Soon after the UPS victory, however, TDU faced yet another, far more serious challenge, as Carey was removed from office when his campaign manager was caught laundering union money. In the subsequent rerun election he was replaced by old guard favorite James P. Hoffa. While some forecast TDU's demise, Paff worked with the rank and file TDU leadership to keep the reform movement on track. By keeping the movement focused on core substantive issues of union reform, such as contract campaign, member mobilization, and local union elections, Paff played an important role in guiding TDU through that difficult period.[25][26][27]

Now into his fourth decade as National Organizer of TDU, Paff continues to help rank and file Teamsters defend their rights, speak out for greater democracy, and prod reluctant union leaders to protect wages, benefits, and working standards.

Organizing philosophy[edit]

Those who have studied TDU's origins and its ability to persist over time have credited Paff's organizing strategy for much of its success. Kenneth Crowe notes that, while Paff could certainly be "stern" and even "caustic," he "provided the kind of egoless, highly organized, and determined leadership that the organization needed."[28] "The key for us in TDU," as Paff explained it, "is faith in the members. You're going to have hope that ordinary people can do extraordinary things, because if they can't, there ain't gonna be no hope for the change we're interested in. We started out to change the union, and we ended up changing ourselves." [29]

In keeping with his emphasis on faith in the members, Paff has developed and instilled an organizing culture within TDU that emphasizes local member initiative, and establishes a close connection between the staff, the elected leadership (known as the International Steering Committee, or ISC), and the membership.[30] He also argued forcefully from TDU's inception that the movement should operate openly, not clandestinely. "The employers are going to find out about you," he said. "The people that aren't going to find out about you are the rank and file. We're going to put ourselves out there. We're going to take that chance. If they come after us, they're going to have to do it publicly."[31]

Many analysts have credited TDU's model of mobilizing tactics and its long tradition of rank and file organizing as being key factors behind the successful 1997 strike at UPS.[32][33]

Awards and recognition[edit]

In 1988 Paff received the Nat Weinberg Award, given to "men and women who ... stubbornly refus[e] to accept defeat and...assert the right of working people to address and solve the problems that confront them." [34] In 1996 he was named a Petra Fellow by the Petra Foundation, awarded to "unsung individuals making distinctive contributions to the rights, autonomy and dignity of others."[35]

In 1996 Paff was portrayed in the movie Mother Trucker: The Diana Kilmury Story,[36] a biographical film focusing on the life of longtime Teamster reform activist and former IBT International Vice President Diana Kilmury. His character was played by actor Robert Wisden.

In 2003, the late Studs Terkel published an interview he conducted with Paff as a chapter in his book Hope Dies Last: Keeping the Faith in Difficult Times.[37]


  1. ^ La Botz, Dan. Rank and File Rebellion: Teamsters for a Democratic Union. London and New York: Verso Press, 1990, ISBN 978-0-86091-505-8, p. 177.
  2. ^ Terkel, Studs. Hope Dies Last: Keeping the Faith in Difficult Times. New York and London: The New Press, 2003, ISBN 978-1-56584-837-5, p. 109.
  3. ^ Terkel, op. cit., pp. 109–10.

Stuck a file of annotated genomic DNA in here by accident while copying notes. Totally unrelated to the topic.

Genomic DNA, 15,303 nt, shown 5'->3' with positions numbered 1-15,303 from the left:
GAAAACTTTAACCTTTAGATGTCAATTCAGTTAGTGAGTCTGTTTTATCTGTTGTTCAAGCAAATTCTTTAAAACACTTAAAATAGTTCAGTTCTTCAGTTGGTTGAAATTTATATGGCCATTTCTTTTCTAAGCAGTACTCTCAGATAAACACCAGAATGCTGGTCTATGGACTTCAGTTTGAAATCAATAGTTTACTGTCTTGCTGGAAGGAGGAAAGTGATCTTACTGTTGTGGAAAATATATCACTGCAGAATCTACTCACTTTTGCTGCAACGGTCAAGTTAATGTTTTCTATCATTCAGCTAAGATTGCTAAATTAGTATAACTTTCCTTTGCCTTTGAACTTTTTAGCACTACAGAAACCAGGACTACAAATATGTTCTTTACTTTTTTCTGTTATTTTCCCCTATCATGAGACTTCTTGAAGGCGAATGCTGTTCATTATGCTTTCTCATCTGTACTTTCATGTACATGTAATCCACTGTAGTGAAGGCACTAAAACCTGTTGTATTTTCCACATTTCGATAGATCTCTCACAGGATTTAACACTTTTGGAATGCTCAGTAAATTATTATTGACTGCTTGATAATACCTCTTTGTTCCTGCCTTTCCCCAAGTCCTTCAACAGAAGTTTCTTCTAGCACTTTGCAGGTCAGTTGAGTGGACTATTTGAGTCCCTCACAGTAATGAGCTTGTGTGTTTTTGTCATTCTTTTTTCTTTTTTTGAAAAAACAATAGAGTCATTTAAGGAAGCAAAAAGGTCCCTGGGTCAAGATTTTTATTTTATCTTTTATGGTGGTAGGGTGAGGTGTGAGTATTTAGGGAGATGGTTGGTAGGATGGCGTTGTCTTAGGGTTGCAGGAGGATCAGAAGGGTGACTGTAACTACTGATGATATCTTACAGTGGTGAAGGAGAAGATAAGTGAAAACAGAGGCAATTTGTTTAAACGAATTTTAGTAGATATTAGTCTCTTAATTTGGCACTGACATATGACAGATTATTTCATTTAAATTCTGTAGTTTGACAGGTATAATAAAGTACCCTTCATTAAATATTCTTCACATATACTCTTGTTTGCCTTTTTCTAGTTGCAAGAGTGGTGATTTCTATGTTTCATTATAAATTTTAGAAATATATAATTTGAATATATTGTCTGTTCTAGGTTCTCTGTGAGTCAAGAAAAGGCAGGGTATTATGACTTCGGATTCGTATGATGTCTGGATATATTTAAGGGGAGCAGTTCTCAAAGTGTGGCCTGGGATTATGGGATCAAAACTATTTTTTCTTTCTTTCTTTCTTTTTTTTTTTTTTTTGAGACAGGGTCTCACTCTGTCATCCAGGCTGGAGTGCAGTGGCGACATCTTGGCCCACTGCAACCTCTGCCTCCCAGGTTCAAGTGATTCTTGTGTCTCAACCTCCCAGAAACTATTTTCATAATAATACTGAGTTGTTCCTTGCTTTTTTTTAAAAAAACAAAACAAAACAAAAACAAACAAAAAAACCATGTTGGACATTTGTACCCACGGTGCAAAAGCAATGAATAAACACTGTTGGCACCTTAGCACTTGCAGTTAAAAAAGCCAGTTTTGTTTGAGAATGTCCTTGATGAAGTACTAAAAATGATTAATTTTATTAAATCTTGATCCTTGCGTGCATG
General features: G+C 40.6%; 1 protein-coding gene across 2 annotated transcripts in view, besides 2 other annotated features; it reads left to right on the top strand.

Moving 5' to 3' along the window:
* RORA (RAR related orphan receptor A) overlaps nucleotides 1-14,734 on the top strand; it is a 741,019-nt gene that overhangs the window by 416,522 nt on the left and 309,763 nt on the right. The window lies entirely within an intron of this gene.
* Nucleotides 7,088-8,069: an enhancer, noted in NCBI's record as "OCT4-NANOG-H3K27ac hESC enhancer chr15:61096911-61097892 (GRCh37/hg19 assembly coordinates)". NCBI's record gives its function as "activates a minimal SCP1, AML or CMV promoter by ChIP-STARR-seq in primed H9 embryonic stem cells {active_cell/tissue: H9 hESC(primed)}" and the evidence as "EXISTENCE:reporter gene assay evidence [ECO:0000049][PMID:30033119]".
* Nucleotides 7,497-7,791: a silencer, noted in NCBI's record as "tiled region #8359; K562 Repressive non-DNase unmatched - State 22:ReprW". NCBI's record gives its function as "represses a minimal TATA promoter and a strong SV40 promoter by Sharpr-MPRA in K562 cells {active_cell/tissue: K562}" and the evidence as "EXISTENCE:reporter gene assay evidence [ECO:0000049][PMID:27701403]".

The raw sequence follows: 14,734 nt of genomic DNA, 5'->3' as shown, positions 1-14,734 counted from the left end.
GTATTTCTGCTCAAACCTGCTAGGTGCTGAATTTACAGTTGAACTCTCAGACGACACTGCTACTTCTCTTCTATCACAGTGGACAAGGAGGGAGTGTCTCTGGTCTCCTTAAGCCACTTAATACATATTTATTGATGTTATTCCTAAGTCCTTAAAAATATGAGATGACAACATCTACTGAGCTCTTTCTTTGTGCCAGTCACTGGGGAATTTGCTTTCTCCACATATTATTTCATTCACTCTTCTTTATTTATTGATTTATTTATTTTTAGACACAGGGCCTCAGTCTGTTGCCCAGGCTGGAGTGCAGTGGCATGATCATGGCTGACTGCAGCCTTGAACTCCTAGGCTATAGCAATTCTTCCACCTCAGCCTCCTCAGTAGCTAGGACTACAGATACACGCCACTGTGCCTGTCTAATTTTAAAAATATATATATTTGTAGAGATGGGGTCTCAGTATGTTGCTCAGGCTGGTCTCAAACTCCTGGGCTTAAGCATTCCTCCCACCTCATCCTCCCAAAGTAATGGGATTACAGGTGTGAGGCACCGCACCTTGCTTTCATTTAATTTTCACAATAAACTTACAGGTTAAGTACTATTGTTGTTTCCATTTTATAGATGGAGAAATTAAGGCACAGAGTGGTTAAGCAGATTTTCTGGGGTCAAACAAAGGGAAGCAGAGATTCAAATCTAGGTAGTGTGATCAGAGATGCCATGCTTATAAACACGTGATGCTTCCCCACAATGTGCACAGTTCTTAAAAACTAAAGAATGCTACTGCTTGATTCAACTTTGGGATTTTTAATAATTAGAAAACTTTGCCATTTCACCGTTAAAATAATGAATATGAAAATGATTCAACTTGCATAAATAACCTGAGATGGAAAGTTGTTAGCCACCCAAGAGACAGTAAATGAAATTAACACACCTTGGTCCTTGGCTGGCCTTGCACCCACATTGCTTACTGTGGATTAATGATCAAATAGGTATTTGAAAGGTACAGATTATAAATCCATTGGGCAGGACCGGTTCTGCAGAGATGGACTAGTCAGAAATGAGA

4. ^ La Botz, op. cit., p. 177.
  5. ^ Fitch, Bob. Revolution in the Teamsters, pp. 19–24, 71–74 in Tikkun, vol. 8 no. 2 (March 1993), pp. 22–24.
  6. ^ La Botz, op. cit., p. 177.
  7. ^ Crowe, Kenneth. Collision: How the Rank and File Took Back the Teamsters. New York: Charles Scribner Sons, 1993, ISBN 0-684-19373-6, p. 61.
  8. ^ La Botz, op. cit., p. 177.
  9. ^ Crowe, op. cit., pp. 46–51, 60–61
  10. ^ Crowe, op.cit., p. 60.
  11. ^ Terkel, op. cit., pp. 110–11.
  12. ^ King, Dennis. Lyndon LaRouche and the New American Fascism. New York: Doubleday, 1989, Chapter 37.
  13. ^ Terkel, op. cit., pp. 110–11.
  14. ^ La Botz, op. cit., pp. 177–78.
  15. ^ Crowe, op. cit., especially pp. 65–128
  16. ^ Paff, Ken, "Let Members Rebuild Teamsters," Cleveland Plain Dealer, June 18, 1987.
  17. ^ Paff, Ken, "Let the Teamsters Vote," Washington Post, June 21, 1987, p. B5.
  18. ^ Crowe, op cit.
  19. ^ Dobbs, Frank. "Can Carey Reform the Teamsters?," The Nation, February 15, 1993, pp. 192–95.
  20. ^ Dobbs, op. cit., p. 195.
  21. ^ Livingston, Sandra, "Reformers for Teamsters Face a Complicated Task," Cleveland Plain Dealer, November 17, 1992, p. 8F.
  22. ^ Dobbs, op. cit., p. 193.
  23. ^ Kosterlitz, Julie, "Collision Course." National Journal, July 6, 1996.
  24. ^ Larkin, Jim. "Teamsters: The Next Chapter," The Nation, January 4, 1999, p. 18.
  25. ^ Livingston, Sandra, "Teamster Reformers Ready to Move Forward," Cleveland Plain Dealer, November 22, 1997, p. 1C
  26. ^ Larkin, Jim, "Teamster Tragedy: Carey is Dead, Long Live the Reformers," The Progressive, Vol. 62, No. 1
  27. ^ Slaughter, Jane, "Teamster Reform Movement Survives Carey's Debacle," Monthly Review, Vol. 49, No. 11.
  28. ^ Crowe, op. cit., p. 50.
  29. ^ Terkel, op. cit., p. 112.
  30. ^ La Botz, op. cit., p. 178.
  31. ^ Terkel, op cit., p. 112.
  32. ^ Witt, Matt and Rand Wilson, "The Teamsters' UPS Strike of 1997: Building a New Labor Movement." Labor Studies Journal, Vol. 24 No. 1, 58–72 (1999)
  33. ^ Schiavone, Michael, "Rank-and-File Militancy and Power: Revisiting the Teamster Struggle with the United Parcel Service Ten Years Later." Working USA: The Journal of Labor and Society, Vol. 10 No. 2, pp. 175–191.
  34. ^ Nat Weinberg Award Selection Committee notification letter to Ken Paff, August 15, 1988
  35. ^ Petra Foundation website,, accessed October 17, 2008.
  36. ^
  37. ^ Terkel, op. cit., pp. 109–115.